June is National Safety Month, so it’s a perfect time to take a look around the house and do a safety check. If you have a senior loved one who’s still living at home, it’s essential to evaluate the home to make sure it’s safe.
According to the U.S. Consumer Product Safety Commission, one in three seniors over the age of 65 make visits to the emergency room each year for injuries related to falls at home. Falls can be devastating in older adults, resulting in broken bones or even death. Fortunately, such accidental injuries are often preventable when you remove the safety hazards. Here’s where you should look.
One of the biggest fall risks for seniors is flooring. If the home has carpet, feet or canes can get caught on any loose patches of carpet. The same is true for tile or laminate floors. Look for any areas where the floor covering is not completely level or where it may be damaged.
Replace any loose or damaged areas of flooring. Make sure rugs are also not trip hazards by putting a non-slip rubber mat underneath them.
The bathroom can be one of the most dangerous rooms in the house, especially for seniors and others who are at high risk of falls. The combination of water and tile can make for extremely slippery surfaces.
Check for the following things in the bathroom:
• Make sure the tub or shower has a non-slip surface
• Ensure that towel bars are installed in the shower and are secure
• Make sure there’s a securely installed grab bar by the toilet and bathtub
• Be sure the flooring has a matte or textured finish
• Light switches should be installed near the door
• Make sure all lighting is bright enough
• Install a shower or bath seat if one is not already present
• There should be adequate ventilation and a safe source for additional heat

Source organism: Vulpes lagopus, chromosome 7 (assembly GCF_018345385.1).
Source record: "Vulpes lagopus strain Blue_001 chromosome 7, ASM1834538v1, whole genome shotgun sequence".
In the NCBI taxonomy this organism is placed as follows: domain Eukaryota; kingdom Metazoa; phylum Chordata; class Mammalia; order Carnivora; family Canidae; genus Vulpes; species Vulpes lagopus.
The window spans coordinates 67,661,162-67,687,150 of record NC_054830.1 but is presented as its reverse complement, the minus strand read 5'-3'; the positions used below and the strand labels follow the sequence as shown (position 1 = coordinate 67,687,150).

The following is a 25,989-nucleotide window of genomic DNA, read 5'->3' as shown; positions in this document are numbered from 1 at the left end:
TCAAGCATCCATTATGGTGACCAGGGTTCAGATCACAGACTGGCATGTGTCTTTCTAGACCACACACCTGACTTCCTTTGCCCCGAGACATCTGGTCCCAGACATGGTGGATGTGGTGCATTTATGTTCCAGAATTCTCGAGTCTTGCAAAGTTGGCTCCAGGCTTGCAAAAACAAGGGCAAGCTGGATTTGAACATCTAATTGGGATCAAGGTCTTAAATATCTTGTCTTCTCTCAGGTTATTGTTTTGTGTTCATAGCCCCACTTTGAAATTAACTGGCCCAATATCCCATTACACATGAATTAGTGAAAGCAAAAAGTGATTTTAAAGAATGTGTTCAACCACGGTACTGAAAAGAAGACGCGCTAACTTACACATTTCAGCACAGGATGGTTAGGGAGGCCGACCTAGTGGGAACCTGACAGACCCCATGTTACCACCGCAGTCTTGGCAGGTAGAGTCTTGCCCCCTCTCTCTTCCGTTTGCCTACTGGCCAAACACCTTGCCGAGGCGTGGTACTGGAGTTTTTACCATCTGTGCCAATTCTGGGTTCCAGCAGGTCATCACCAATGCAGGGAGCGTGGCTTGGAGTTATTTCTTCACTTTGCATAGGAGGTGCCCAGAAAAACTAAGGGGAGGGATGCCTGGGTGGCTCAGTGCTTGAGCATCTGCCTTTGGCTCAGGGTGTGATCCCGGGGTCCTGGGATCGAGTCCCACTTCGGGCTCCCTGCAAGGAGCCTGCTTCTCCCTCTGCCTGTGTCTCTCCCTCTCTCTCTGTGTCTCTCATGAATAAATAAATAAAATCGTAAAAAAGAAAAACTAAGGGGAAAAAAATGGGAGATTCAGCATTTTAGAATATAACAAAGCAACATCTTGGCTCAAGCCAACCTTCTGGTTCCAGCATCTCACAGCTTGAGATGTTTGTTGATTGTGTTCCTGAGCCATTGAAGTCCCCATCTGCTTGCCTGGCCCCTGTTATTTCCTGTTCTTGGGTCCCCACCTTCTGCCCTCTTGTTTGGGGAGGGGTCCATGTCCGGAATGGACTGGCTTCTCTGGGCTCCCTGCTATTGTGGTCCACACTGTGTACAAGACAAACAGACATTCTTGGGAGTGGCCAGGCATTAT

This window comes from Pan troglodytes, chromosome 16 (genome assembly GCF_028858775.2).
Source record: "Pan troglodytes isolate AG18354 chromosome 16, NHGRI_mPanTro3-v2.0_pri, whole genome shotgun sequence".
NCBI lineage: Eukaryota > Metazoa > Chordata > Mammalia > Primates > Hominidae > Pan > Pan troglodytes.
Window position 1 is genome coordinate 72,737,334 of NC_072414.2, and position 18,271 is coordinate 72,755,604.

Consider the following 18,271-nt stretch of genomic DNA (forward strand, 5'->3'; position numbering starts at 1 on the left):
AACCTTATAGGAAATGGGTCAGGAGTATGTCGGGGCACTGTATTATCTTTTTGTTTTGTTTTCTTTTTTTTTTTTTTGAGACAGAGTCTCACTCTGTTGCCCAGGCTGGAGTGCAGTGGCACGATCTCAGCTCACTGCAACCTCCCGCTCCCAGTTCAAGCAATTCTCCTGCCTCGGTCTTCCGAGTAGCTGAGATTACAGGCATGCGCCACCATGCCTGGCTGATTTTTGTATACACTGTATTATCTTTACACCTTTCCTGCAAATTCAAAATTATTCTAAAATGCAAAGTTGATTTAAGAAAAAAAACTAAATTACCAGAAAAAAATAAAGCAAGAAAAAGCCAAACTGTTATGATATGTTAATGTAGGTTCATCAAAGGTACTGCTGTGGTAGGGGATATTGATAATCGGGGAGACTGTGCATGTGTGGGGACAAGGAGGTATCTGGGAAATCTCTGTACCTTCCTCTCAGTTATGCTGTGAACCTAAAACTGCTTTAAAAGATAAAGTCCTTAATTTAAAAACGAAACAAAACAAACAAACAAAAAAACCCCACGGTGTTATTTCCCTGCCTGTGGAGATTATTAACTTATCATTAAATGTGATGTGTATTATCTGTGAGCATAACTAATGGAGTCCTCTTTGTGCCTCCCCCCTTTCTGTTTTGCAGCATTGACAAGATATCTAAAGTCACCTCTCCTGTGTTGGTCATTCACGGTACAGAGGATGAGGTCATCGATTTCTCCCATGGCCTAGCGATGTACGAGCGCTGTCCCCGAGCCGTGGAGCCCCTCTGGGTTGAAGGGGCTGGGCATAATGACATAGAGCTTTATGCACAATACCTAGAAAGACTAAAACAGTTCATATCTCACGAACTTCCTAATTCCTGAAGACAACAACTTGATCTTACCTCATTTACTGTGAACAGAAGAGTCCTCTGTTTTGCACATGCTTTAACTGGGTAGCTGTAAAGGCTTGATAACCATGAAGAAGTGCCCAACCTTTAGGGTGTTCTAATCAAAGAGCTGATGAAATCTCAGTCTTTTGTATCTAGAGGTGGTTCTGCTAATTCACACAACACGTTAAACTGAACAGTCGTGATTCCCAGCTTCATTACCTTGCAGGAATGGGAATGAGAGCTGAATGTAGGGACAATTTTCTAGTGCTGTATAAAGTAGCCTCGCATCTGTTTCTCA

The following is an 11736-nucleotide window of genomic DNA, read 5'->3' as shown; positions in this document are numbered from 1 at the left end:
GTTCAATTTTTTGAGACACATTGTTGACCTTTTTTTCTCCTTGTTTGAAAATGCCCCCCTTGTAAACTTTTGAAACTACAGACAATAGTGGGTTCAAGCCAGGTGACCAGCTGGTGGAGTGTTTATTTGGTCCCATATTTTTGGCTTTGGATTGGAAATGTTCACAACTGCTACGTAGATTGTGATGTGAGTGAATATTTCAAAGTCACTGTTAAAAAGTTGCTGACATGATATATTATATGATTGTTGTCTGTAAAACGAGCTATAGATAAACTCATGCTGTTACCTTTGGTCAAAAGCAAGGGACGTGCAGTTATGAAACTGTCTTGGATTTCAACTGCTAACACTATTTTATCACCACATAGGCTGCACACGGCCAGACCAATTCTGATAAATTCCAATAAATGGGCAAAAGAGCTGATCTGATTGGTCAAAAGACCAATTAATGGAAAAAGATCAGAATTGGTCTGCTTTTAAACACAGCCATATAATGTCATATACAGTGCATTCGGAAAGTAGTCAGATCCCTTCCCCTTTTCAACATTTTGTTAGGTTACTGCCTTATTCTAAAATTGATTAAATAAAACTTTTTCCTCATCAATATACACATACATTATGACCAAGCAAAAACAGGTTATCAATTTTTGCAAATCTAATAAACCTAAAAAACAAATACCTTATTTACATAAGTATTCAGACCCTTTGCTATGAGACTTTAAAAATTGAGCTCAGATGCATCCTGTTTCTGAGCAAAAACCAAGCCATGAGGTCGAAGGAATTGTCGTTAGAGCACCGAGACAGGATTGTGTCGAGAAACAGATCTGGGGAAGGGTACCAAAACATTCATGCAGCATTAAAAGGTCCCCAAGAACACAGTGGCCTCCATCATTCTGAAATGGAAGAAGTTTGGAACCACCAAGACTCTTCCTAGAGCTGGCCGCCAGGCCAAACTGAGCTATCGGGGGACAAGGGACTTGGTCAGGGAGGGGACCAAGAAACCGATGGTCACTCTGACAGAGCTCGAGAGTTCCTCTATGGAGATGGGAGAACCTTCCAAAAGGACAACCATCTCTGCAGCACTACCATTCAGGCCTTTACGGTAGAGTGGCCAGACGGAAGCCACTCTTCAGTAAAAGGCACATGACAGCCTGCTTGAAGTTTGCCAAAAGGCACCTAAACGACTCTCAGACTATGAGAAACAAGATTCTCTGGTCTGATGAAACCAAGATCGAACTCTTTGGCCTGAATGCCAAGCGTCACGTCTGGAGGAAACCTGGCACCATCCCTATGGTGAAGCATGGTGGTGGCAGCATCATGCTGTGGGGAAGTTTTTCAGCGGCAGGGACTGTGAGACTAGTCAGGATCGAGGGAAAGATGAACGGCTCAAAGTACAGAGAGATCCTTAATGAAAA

Stairs are another common hazard in the home, especially for seniors. Stairs can be physically challenging for many seniors to climb. There are also specific factors that can make stairs a significant challenge, but fortunately, they have fixable solutions. Some of these easily fixable issues include the following:
• Make sure there aren’t any papers, items of clothing, books, or other objects on the stairs. These items are significant trip hazards.
• Handrails should always be installed on both sides of the staircase and should be secure rather than loose.
• Stairways should be well-lit.
• Make sure there’s a functioning light switch at both the top and bottom of the staircase. You may have to hire an electrician to install these switches if they aren’t currently in the home.
• Make sure that any carpet or flooring on the stairs is securely fastened and not loose.
Other tips for keeping the home safe for your senior loved one include making sure there is adequate lighting throughout the entire house, with easily accessible light switches. Make sure the step stool used for reaching objects is sturdy. And keep as many frequently used items at waist level as possible.
By making sure the home is secure and free from fall hazards, you can help your senior loved one live safely and independently for as long as possible.